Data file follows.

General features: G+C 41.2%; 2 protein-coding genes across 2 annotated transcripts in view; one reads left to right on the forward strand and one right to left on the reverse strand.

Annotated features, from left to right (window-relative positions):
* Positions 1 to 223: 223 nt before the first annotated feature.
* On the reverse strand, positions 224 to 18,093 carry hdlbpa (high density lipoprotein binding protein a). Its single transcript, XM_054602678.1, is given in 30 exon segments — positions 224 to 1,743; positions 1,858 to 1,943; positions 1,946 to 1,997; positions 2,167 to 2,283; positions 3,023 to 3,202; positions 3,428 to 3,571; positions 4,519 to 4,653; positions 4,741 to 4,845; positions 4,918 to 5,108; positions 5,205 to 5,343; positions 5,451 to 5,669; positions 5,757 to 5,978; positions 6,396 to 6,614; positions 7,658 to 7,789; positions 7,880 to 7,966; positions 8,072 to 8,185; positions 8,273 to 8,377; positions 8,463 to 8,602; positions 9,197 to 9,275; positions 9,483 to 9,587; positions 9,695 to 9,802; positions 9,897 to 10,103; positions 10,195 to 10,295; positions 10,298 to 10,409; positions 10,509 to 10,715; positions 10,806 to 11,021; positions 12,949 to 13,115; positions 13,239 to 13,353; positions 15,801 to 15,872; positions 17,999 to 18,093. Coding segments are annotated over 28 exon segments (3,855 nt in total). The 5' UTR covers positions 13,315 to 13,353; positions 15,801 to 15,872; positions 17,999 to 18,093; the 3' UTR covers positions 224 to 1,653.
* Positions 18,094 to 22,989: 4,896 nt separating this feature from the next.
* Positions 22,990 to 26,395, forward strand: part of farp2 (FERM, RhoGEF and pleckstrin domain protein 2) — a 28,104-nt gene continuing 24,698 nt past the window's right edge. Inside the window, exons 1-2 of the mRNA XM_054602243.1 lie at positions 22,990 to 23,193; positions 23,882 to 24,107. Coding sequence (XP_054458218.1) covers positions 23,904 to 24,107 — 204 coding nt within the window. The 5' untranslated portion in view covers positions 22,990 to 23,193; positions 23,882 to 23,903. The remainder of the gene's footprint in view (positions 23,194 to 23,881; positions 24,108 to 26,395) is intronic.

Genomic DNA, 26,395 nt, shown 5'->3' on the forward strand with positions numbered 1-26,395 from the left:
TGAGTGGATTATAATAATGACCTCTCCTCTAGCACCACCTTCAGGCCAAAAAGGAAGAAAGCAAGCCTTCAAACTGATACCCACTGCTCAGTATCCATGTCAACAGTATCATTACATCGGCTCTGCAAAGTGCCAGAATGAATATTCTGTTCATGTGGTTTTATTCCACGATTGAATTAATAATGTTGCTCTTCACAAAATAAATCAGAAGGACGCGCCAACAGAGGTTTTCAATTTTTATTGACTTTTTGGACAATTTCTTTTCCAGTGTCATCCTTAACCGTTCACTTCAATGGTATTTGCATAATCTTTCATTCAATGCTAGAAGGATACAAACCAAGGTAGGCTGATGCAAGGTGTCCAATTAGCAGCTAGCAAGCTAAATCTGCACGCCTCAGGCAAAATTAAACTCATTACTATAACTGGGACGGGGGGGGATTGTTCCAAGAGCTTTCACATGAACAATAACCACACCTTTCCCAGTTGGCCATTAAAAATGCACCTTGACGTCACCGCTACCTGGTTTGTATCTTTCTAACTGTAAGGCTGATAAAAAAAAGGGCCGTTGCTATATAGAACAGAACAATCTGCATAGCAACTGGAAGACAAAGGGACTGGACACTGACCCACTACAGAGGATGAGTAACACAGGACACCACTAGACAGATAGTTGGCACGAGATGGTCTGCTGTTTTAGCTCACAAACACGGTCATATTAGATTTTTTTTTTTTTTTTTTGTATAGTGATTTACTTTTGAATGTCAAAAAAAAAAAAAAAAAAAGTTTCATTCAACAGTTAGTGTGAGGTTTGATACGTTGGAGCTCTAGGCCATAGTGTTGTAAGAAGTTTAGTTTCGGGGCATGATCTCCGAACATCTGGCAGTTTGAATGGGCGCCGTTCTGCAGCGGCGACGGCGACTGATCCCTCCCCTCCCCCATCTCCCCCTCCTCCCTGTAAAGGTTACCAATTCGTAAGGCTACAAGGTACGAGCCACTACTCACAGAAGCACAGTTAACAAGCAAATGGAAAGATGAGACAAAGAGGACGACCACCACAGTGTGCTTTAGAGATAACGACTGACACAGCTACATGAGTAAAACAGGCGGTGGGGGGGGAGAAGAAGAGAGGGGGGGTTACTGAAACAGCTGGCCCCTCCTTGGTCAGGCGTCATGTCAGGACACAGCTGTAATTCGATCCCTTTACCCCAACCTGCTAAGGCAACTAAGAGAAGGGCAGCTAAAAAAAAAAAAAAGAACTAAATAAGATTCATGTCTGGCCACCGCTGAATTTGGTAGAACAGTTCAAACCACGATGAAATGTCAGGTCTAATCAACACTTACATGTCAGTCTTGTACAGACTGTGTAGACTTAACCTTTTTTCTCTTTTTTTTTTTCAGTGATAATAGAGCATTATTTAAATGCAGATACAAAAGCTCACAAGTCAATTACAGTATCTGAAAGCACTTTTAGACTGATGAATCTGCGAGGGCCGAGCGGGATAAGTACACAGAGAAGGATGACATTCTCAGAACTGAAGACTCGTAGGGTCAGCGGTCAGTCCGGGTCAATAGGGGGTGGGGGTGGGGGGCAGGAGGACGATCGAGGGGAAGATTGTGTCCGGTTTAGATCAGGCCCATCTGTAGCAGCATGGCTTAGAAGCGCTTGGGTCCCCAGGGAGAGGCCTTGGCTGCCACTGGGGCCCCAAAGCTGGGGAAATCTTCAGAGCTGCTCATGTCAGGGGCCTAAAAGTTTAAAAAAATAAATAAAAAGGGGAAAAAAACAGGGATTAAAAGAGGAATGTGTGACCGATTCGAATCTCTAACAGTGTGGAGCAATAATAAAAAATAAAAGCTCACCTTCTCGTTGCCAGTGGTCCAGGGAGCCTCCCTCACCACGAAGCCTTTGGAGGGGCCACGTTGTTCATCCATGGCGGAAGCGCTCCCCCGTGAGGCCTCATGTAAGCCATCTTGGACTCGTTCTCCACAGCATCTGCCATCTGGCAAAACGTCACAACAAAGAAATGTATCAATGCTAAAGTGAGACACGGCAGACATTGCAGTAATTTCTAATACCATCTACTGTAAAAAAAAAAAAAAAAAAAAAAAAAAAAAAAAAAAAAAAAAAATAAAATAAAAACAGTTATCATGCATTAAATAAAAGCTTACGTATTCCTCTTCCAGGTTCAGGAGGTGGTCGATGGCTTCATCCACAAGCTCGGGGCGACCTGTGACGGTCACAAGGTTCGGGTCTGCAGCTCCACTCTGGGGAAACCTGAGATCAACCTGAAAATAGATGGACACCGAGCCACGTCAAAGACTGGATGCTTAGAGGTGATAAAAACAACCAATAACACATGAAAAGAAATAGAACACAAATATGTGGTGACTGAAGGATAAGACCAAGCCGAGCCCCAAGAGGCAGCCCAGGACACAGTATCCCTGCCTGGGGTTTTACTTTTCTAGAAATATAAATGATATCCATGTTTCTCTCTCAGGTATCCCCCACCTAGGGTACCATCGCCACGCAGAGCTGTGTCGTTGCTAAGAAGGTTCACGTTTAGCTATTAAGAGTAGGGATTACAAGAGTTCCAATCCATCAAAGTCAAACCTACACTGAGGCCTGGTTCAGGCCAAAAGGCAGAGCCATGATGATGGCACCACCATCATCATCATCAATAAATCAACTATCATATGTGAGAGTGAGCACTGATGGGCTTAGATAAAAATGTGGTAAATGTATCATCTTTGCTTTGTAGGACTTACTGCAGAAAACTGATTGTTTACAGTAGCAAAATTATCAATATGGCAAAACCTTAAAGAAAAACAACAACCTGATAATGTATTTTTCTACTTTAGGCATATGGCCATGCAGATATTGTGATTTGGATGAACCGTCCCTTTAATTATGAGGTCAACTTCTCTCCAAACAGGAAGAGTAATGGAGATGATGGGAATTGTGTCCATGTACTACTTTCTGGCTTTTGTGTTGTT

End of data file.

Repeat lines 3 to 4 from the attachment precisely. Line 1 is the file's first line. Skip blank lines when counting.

* Positions 1 to 223: 223 nt before the first annotated feature.
* On the reverse strand, positions 224 to 18,093 carry hdlbpa (high density lipoprotein binding protein a). Its single transcript, XM_054602678.1, is given in 30 exon segments — positions 224 to 1,743; positions 1,858 to 1,943; positions 1,946 to 1,997; positions 2,167 to 2,283; positions 3,023 to 3,202; positions 3,428 to 3,571; positions 4,519 to 4,653; positions 4,741 to 4,845; positions 4,918 to 5,108; positions 5,205 to 5,343; positions 5,451 to 5,669; positions 5,757 to 5,978; positions 6,396 to 6,614; positions 7,658 to 7,789; positions 7,880 to 7,966; positions 8,072 to 8,185; positions 8,273 to 8,377; positions 8,463 to 8,602; positions 9,197 to 9,275; positions 9,483 to 9,587; positions 9,695 to 9,802; positions 9,897 to 10,103; positions 10,195 to 10,295; positions 10,298 to 10,409; positions 10,509 to 10,715; positions 10,806 to 11,021; positions 12,949 to 13,115; positions 13,239 to 13,353; positions 15,801 to 15,872; positions 17,999 to 18,093. Coding segments are annotated over 28 exon segments (3,855 nt in total). The 5' UTR covers positions 13,315 to 13,353; positions 15,801 to 15,872; positions 17,999 to 18,093; the 3' UTR covers positions 224 to 1,653.